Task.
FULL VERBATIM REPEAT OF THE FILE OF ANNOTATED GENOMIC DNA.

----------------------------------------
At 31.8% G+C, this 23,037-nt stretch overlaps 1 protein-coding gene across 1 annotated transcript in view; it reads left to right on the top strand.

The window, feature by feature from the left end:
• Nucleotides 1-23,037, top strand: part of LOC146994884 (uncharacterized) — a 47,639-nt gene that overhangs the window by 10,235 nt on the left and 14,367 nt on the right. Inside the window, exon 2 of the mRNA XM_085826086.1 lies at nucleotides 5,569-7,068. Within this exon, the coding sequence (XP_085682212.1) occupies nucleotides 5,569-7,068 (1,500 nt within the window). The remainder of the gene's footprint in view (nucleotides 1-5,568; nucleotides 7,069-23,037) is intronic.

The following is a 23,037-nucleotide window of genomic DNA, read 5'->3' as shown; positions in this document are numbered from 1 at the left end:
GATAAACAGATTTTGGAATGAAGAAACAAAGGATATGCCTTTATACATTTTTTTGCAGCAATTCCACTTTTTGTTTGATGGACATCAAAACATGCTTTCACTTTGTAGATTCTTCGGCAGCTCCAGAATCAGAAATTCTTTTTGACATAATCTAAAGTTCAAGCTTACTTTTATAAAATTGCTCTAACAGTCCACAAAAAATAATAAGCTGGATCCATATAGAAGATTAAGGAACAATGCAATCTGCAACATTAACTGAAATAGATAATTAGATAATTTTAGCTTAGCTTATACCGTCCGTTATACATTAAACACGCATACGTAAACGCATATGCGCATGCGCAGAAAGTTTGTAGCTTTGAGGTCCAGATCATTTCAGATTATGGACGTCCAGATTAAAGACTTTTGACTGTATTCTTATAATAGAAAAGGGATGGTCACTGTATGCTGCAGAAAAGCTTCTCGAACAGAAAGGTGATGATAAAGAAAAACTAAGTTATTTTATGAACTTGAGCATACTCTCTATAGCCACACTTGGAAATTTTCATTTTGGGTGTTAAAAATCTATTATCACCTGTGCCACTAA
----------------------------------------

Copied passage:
At 31.8% G+C, this 23,037-nt stretch overlaps 1 protein-coding gene across 1 annotated transcript in view; it reads left to right on the top strand.

The window, feature by feature from the left end:
• Nucleotides 1-23,037, top strand: part of LOC146994884 (uncharacterized) — a 47,639-nt gene that overhangs the window by 10,235 nt on the left and 14,367 nt on the right. Inside the window, exon 2 of the mRNA XM_085826086.1 lies at nucleotides 5,569-7,068. Within this exon, the coding sequence (XP_085682212.1) occupies nucleotides 5,569-7,068 (1,500 nt within the window). The remainder of the gene's footprint in view (nucleotides 1-5,568; nucleotides 7,069-23,037) is intronic.

The following is a 23,037-nucleotide window of genomic DNA, read 5'->3' as shown; positions in this document are numbered from 1 at the left end:
GATAAACAGATTTTGGAATGAAGAAACAAAGGATATGCCTTTATACATTTTTTTGCAGCAATTCCACTTTTTGTTTGATGGACATCAAAACATGCTTTCACTTTGTAGATTCTTCGGCAGCTCCAGAATCAGAAATTCTTTTTGACATAATCTAAAGTTCAAGCTTACTTTTATAAAATTGCTCTAACAGTCCACAAAAAATAATAAGCTGGATCCATATAGAAGATTAAGGAACAATGCAATCTGCAACATTAACTGAAATAGATAATTAGATAATTTTAGCTTAGCTTATACCGTCCGTTATACATTAAACACGCATACGTAAACGCATATGCGCATGCGCAGAAAGTTTGTAGCTTTGAGGTCCAGATCATTTCAGATTATGGACGTCCAGATTAAAGACTTTTGACTGTATTCTTATAATAGAAAAGGGATGGTCACTGTATGCTGCAGAAAAGCTTCTCGAACAGAAAGGTGATGATAAAGAAAAACTAAGTTATTTTATGAACTTGAGCATACTCTCTATAGCCACACTTGGAAATTTTCATTTTGGGTGTTAAAAATCTATTATCACCTGTGCCACTAA